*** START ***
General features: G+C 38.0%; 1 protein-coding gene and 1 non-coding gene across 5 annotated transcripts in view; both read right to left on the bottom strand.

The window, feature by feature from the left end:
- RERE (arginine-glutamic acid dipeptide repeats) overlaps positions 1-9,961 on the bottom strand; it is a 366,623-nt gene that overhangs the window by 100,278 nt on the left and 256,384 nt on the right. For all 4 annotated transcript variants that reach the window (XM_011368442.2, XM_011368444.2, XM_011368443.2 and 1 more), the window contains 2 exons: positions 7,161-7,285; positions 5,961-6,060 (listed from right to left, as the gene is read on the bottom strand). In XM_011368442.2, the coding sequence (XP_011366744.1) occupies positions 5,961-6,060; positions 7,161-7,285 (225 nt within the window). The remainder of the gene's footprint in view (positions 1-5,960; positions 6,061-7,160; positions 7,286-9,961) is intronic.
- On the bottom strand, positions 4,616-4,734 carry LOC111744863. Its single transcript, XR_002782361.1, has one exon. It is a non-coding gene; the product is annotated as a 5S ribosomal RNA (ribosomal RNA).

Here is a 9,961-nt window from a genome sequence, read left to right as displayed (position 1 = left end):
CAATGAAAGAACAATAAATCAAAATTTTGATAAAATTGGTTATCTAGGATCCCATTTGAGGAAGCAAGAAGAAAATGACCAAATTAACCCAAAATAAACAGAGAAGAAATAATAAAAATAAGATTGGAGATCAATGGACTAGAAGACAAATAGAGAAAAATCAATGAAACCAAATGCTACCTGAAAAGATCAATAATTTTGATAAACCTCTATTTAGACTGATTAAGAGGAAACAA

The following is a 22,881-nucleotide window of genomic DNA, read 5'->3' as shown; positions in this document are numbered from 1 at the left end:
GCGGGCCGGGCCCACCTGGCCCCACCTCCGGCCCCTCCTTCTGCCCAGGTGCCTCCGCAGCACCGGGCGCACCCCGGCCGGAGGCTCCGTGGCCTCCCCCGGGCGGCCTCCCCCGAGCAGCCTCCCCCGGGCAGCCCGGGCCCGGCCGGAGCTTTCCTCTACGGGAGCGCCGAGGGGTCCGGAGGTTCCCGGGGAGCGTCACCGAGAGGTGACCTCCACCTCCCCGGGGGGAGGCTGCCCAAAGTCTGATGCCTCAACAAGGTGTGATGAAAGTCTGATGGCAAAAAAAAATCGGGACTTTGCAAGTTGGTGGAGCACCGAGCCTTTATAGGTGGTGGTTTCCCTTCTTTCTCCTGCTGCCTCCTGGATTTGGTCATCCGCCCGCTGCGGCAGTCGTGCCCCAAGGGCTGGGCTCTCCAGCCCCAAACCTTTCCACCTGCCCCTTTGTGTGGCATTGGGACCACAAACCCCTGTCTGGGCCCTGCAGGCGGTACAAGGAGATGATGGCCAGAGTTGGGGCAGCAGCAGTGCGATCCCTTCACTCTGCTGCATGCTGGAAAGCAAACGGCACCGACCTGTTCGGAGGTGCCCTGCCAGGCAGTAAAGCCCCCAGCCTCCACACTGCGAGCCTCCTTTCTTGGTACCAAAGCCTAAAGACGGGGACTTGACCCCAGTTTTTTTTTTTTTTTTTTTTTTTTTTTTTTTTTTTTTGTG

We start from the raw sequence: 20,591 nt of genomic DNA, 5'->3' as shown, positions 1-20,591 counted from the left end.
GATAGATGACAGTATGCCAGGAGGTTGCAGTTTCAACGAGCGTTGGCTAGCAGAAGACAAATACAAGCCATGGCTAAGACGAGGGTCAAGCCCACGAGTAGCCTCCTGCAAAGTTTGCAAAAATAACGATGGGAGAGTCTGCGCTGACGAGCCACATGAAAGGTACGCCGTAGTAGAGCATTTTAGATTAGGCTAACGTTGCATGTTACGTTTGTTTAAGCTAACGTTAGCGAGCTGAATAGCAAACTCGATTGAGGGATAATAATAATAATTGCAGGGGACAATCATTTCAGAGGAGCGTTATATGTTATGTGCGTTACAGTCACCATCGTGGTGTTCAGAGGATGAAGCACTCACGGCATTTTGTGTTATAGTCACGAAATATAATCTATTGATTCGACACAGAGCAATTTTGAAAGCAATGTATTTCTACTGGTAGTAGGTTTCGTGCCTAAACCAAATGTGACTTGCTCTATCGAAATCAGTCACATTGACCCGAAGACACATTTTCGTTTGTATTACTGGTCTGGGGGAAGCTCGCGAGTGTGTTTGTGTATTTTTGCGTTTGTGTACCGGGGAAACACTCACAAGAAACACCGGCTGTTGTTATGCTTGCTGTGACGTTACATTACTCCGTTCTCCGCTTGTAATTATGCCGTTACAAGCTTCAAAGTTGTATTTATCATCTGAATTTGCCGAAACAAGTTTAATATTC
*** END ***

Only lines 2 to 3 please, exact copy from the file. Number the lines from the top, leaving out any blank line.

The window, feature by feature from the left end:
- RERE (arginine-glutamic acid dipeptide repeats) overlaps positions 1-9,961 on the bottom strand; it is a 366,623-nt gene that overhangs the window by 100,278 nt on the left and 256,384 nt on the right. For all 4 annotated transcript variants that reach the window (XM_011368442.2, XM_011368444.2, XM_011368443.2 and 1 more), the window contains 2 exons: positions 7,161-7,285; positions 5,961-6,060 (listed from right to left, as the gene is read on the bottom strand). In XM_011368442.2, the coding sequence (XP_011366744.1) occupies positions 5,961-6,060; positions 7,161-7,285 (225 nt within the window). The remainder of the gene's footprint in view (positions 1-5,960; positions 6,061-7,160; positions 7,286-9,961) is intronic.